The California Court of Appeal recently disposed of a novel attack on bad faith law launched by Zurich American Insurance Company. In Miller Marital Deduction Trust, et al. v. Zurich American Insurance Company, 2019 DJDAR (October 23, 2019), Zurich was called upon to defend a cross complaint arising in connection with long-tail pollution claims. Despite an extensive reservation of rights and a conflict of interest, Zurich refused to pay for independent counsel (Cumis counsel, in California parlance) and instead appointed panel counsel to defend. While the underlying environmental case was pending in federal court, the Millers filed a state court action against Zurich asserting that the insurer’s appointment of counsel answerable to the insurance company, in violation of the Millers’ right to independent counsel, constituted breach of contract and a breach of the covenant of good faith and fair dealing.
Since 2008, Minnesota has had a bad-faith statute that penalizes an insurance company for its unreasonable denial of a first-party insurance claim. But it was only earlier this month that a Minnesota appellate court interpreted the statute to require insurance companies to conduct a reasonable investigation and fairly evaluate its results to establish a reasonable basis for denying the claim. In so doing, the court rejected the interpretation offered by the insurance company: that the policyholder must prove there are no facts or evidence upon which the insurance company could rely to deny coverage. That interpretation would have allowed insurers to rely on post hoc justifications for denying coverage. The court’s rejection of that argument is an important development in bad-faith law that will likely affect both suits brought in Minnesota and those in other jurisdictions where courts might look to this decision for guidance in connection with many types of insurance claims. Continue reading →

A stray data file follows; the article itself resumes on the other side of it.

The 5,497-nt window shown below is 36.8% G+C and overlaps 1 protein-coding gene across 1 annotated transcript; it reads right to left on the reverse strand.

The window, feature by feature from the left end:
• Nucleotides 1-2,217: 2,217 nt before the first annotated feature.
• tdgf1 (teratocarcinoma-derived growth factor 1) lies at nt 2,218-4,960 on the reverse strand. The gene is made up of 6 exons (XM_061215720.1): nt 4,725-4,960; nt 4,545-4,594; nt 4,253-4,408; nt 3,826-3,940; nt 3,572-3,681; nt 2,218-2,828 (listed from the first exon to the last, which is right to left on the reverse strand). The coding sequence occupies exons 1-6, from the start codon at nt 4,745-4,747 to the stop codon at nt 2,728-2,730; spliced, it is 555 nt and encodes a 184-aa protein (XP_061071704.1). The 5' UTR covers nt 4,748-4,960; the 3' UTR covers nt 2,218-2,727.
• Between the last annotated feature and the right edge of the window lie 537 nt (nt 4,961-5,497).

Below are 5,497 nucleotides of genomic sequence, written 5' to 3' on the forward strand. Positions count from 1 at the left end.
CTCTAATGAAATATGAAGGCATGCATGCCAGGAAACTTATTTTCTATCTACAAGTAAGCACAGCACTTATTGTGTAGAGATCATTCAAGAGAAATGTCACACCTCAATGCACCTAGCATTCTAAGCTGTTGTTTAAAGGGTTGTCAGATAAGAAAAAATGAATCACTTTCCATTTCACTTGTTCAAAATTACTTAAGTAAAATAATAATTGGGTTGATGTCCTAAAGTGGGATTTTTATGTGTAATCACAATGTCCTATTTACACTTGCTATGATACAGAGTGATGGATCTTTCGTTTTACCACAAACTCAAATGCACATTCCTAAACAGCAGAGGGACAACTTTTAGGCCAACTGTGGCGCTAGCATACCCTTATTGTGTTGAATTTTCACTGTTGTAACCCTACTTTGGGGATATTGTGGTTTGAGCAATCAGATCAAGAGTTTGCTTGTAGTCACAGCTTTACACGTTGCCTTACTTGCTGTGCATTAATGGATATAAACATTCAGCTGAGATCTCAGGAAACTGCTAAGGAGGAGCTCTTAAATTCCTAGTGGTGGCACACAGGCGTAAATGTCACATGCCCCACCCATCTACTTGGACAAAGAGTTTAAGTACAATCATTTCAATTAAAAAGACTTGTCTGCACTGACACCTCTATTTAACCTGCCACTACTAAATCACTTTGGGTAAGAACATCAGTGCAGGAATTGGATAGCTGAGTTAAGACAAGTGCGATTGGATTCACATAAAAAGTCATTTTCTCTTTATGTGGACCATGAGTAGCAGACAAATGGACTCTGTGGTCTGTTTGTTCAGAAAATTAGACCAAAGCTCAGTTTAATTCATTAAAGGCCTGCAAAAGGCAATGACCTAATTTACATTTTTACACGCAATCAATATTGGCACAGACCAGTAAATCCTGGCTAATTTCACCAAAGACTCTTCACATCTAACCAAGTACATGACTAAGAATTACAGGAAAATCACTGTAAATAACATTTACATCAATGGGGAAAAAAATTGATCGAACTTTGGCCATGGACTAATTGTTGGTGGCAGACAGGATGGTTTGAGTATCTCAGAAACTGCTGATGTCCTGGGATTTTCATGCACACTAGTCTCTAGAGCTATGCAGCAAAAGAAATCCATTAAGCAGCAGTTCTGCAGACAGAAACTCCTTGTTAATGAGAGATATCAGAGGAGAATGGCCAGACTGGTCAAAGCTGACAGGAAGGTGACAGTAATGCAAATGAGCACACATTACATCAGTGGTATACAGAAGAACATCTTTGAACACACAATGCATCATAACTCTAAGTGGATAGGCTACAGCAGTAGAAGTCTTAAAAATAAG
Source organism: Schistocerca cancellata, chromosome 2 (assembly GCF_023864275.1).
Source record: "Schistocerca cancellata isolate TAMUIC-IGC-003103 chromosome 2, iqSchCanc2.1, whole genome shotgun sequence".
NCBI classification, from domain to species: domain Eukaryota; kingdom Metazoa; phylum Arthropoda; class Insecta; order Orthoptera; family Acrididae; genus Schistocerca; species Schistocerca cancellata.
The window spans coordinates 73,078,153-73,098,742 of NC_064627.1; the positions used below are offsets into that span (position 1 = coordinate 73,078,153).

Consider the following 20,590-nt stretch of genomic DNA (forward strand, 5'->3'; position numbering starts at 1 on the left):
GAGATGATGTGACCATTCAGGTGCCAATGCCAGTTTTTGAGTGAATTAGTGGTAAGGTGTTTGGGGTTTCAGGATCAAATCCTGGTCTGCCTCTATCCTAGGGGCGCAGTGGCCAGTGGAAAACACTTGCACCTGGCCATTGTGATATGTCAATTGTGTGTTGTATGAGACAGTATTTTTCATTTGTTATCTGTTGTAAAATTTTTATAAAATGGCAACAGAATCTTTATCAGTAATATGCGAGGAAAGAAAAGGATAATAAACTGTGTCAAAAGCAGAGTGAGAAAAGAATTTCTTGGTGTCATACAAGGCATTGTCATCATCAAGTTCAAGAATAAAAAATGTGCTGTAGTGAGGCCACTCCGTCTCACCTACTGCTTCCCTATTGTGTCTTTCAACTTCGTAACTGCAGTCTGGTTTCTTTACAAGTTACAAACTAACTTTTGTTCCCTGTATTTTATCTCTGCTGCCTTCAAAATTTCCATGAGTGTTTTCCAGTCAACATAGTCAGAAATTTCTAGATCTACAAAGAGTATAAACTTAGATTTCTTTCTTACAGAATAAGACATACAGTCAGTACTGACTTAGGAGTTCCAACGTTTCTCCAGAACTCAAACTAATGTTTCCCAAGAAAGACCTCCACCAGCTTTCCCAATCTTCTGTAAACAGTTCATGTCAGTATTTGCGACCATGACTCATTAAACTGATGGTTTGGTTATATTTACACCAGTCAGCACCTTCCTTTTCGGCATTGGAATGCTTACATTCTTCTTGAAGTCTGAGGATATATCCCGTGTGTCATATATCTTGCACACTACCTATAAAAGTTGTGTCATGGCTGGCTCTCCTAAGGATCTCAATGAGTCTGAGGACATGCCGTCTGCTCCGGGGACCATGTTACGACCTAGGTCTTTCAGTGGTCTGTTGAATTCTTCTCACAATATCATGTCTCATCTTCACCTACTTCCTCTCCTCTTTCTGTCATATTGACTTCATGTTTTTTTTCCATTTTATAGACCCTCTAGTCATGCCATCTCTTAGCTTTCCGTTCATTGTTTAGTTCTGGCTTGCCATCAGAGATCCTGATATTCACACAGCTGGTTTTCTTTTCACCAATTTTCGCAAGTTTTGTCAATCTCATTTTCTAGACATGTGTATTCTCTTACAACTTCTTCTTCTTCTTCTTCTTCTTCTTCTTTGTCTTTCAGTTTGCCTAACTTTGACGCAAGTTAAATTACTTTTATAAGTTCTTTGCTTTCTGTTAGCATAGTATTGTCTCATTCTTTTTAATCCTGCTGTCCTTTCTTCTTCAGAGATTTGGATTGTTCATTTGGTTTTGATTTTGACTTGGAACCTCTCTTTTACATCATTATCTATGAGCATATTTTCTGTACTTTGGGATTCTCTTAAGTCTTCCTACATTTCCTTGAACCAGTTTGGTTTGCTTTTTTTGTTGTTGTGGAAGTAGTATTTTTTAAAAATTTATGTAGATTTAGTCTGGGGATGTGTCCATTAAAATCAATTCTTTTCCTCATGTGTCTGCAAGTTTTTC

Imagine your organization has suffered significant property damage and interruption to your business as a result. The cause could be anything—a natural disaster, severe mechanical breakdown or a cyberattack. You notify your property insurance carrier and adjust the claim, submitting calculations of your losses based on the policy’s coverages and other terms. But in response, your carrier only agrees to pay a fraction of the losses, claiming that otherwise your organization would be better off than before the damage—“unjustly enriched”—and that insurance is not meant for gain, but only to put the insured in the position it would have been without the damage.
A federal court in Michigan just breathed new life into a long-running legal saga—while at the same time issuing a warning shot across the bows of insurers—by declining to dismiss an insured’s bad faith cause of action alleging its insurer wrongly decided to pay one claim before another, to the insured’s detriment.